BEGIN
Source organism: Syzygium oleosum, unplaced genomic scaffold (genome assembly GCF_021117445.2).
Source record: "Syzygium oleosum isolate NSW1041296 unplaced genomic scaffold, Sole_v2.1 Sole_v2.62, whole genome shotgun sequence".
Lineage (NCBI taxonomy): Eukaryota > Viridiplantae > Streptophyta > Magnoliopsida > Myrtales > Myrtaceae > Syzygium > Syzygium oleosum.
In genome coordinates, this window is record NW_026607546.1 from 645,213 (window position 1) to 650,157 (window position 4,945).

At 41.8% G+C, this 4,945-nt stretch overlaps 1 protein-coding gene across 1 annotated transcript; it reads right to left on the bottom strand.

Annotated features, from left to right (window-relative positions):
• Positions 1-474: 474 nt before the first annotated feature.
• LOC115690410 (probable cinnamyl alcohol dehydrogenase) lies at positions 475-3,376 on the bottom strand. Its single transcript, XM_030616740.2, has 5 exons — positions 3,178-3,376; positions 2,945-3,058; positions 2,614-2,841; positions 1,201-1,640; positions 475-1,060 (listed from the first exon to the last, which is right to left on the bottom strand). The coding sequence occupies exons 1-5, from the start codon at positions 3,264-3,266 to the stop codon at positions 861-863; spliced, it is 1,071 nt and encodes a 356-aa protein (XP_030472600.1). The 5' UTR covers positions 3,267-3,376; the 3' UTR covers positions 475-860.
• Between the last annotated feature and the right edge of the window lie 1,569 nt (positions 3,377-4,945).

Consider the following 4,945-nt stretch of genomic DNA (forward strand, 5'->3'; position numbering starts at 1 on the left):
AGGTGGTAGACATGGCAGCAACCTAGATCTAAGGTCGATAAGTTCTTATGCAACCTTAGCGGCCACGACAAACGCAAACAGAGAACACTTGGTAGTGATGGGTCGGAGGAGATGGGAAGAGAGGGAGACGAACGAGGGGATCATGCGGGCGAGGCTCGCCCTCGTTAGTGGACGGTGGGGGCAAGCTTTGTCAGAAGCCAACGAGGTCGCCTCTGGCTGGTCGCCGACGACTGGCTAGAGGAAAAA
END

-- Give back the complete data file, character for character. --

Source organism: Syzygium oleosum, unplaced genomic scaffold (genome assembly GCF_021117445.2).
Source record: "Syzygium oleosum isolate NSW1041296 unplaced genomic scaffold, Sole_v2.1 Sole_v2.62, whole genome shotgun sequence".
Lineage (NCBI taxonomy): Eukaryota > Viridiplantae > Streptophyta > Magnoliopsida > Myrtales > Myrtaceae > Syzygium > Syzygium oleosum.
In genome coordinates, this window is record NW_026607546.1 from 645,213 (window position 1) to 650,157 (window position 4,945).

At 41.8% G+C, this 4,945-nt stretch overlaps 1 protein-coding gene across 1 annotated transcript; it reads right to left on the bottom strand.

Annotated features, from left to right (window-relative positions):
• Positions 1-474: 474 nt before the first annotated feature.
• LOC115690410 (probable cinnamyl alcohol dehydrogenase) lies at positions 475-3,376 on the bottom strand. Its single transcript, XM_030616740.2, has 5 exons — positions 3,178-3,376; positions 2,945-3,058; positions 2,614-2,841; positions 1,201-1,640; positions 475-1,060 (listed from the first exon to the last, which is right to left on the bottom strand). The coding sequence occupies exons 1-5, from the start codon at positions 3,264-3,266 to the stop codon at positions 861-863; spliced, it is 1,071 nt and encodes a 356-aa protein (XP_030472600.1). The 5' UTR covers positions 3,267-3,376; the 3' UTR covers positions 475-860.
• Between the last annotated feature and the right edge of the window lie 1,569 nt (positions 3,377-4,945).

Consider the following 4,945-nt stretch of genomic DNA (forward strand, 5'->3'; position numbering starts at 1 on the left):
AGGTGGTAGACATGGCAGCAACCTAGATCTAAGGTCGATAAGTTCTTATGCAACCTTAGCGGCCACGACAAACGCAAACAGAGAACACTTGGTAGTGATGGGTCGGAGGAGATGGGAAGAGAGGGAGACGAACGAGGGGATCATGCGGGCGAGGCTCGCCCTCGTTAGTGGACGGTGGGGGCAAGCTTTGTCAGAAGCCAACGAGGTCGCCTCTGGCTGGTCGCCGACGACTGGCTAGAGGAAAAA